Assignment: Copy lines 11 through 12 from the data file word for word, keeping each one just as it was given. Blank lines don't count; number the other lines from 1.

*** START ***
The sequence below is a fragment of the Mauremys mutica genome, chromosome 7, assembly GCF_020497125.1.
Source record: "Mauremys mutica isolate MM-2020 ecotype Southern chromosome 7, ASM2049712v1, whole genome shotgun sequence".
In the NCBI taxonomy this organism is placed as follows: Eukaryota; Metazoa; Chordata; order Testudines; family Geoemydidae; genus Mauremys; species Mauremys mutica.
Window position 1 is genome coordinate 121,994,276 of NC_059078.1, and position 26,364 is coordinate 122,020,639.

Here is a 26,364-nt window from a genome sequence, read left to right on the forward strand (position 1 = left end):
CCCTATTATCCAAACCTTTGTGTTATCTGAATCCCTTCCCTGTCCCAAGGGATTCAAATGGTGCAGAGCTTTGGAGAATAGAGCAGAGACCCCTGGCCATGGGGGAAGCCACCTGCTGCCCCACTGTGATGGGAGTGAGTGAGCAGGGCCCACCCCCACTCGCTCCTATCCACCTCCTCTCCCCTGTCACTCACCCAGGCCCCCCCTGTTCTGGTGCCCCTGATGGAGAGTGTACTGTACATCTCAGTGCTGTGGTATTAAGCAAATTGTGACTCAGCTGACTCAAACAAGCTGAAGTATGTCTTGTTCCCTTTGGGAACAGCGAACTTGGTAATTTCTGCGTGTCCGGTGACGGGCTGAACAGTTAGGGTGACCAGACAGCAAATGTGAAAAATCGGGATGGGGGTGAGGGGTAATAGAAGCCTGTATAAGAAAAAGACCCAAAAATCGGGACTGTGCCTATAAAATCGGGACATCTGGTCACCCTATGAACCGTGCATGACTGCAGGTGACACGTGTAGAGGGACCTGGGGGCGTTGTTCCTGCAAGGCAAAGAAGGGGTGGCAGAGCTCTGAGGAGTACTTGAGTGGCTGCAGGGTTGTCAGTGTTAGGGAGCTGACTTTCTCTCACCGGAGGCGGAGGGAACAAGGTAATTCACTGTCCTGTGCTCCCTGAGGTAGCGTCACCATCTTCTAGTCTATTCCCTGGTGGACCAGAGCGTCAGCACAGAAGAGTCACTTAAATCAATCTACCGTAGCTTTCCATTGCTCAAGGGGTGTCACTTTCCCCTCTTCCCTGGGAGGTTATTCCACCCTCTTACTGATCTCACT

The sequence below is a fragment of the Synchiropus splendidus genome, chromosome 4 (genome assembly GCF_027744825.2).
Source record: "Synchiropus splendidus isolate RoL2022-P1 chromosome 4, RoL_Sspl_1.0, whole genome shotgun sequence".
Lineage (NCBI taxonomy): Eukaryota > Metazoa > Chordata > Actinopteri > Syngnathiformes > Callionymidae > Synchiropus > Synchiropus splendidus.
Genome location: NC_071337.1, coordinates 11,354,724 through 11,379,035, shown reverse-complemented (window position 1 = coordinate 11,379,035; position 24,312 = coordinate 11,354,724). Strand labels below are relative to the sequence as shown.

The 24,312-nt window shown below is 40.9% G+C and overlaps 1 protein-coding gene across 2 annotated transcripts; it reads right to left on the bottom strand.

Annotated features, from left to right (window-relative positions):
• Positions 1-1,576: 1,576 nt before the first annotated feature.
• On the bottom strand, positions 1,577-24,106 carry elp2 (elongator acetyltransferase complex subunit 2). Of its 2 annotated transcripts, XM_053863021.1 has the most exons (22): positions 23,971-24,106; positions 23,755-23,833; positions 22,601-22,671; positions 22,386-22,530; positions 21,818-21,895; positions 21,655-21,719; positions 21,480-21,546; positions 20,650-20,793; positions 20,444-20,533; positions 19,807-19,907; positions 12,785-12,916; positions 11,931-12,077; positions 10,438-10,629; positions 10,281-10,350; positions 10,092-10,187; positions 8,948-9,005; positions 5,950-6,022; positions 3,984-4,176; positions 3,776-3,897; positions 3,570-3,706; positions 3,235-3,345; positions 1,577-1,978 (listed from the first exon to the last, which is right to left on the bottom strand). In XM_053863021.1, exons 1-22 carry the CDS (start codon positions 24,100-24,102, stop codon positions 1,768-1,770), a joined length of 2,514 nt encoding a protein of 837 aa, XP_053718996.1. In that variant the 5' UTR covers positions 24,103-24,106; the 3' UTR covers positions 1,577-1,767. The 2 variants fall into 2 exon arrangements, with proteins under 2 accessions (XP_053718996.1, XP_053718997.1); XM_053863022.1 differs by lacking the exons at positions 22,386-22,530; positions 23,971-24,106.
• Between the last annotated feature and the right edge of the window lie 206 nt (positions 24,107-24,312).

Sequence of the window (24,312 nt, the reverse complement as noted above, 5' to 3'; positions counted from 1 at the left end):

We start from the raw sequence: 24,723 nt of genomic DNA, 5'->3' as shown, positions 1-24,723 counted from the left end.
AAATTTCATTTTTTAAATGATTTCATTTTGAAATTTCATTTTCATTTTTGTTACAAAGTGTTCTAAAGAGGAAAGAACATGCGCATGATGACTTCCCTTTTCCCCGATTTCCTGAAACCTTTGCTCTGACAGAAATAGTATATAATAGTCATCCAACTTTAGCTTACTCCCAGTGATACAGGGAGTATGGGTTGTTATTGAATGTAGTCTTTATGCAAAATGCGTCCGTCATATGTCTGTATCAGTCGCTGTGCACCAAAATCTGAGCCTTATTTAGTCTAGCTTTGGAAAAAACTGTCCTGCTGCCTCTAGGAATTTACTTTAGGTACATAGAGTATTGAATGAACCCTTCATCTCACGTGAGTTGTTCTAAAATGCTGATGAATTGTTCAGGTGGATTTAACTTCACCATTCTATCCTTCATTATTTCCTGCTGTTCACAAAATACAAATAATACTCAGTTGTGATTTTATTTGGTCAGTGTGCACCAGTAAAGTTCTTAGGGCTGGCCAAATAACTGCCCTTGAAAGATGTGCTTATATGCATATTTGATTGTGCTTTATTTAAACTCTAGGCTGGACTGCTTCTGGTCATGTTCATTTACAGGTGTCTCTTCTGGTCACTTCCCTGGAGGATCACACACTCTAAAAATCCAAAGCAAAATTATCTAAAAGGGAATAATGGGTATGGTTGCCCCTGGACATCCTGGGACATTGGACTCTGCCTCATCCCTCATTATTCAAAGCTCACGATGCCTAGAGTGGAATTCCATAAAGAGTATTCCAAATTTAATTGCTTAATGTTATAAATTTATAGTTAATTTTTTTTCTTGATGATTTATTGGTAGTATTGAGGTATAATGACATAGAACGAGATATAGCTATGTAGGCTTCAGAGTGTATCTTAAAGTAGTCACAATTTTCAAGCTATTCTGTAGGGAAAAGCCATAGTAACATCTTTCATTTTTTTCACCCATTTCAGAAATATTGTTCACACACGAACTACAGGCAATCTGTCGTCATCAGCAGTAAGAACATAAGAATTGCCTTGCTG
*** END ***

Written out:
The 24,312-nt window shown below is 40.9% G+C and overlaps 1 protein-coding gene across 2 annotated transcripts; it reads right to left on the bottom strand.

Annotated features, from left to right (window-relative positions):